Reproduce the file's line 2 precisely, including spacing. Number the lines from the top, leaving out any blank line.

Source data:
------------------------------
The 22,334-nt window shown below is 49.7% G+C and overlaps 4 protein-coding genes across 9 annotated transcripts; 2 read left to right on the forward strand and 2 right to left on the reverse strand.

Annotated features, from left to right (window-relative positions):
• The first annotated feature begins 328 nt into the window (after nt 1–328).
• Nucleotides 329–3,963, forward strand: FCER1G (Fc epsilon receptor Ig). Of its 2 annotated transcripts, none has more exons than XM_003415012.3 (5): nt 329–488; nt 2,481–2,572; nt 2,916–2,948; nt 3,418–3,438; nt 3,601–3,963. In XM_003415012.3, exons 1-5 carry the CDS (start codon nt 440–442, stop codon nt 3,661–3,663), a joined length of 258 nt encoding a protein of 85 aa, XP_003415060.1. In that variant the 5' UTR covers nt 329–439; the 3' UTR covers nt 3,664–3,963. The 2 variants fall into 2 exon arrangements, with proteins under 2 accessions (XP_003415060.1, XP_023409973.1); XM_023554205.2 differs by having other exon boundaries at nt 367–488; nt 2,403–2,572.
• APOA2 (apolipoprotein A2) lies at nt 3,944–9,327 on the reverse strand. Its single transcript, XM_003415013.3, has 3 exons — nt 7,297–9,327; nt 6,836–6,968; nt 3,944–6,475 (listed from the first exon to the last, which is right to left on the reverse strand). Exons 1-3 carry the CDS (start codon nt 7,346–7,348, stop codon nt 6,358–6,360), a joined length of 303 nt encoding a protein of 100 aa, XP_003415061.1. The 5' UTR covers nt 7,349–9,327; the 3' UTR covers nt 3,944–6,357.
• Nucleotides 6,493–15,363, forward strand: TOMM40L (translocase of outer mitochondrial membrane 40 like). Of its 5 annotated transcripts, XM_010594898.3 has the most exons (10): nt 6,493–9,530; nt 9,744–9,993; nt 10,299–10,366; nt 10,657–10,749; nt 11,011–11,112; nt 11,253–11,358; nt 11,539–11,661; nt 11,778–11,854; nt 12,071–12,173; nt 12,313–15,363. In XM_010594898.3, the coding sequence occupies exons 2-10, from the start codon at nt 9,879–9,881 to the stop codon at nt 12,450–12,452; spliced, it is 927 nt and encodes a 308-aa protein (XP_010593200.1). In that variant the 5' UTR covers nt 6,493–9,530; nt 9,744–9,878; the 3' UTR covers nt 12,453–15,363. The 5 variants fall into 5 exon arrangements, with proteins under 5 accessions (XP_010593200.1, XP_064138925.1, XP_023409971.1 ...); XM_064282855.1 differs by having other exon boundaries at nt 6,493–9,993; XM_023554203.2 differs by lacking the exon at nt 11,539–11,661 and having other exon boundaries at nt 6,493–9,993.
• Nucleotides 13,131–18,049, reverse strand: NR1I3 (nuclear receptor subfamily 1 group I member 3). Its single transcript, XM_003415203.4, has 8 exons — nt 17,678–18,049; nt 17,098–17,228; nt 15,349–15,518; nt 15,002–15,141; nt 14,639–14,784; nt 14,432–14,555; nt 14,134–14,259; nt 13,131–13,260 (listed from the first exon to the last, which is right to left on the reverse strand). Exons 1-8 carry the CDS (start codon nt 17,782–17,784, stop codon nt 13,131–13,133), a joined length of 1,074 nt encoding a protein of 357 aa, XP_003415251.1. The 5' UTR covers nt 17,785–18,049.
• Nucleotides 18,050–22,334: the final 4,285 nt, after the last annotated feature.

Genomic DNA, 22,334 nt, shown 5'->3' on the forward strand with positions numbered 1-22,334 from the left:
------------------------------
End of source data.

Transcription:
Annotated features, from left to right (window-relative positions):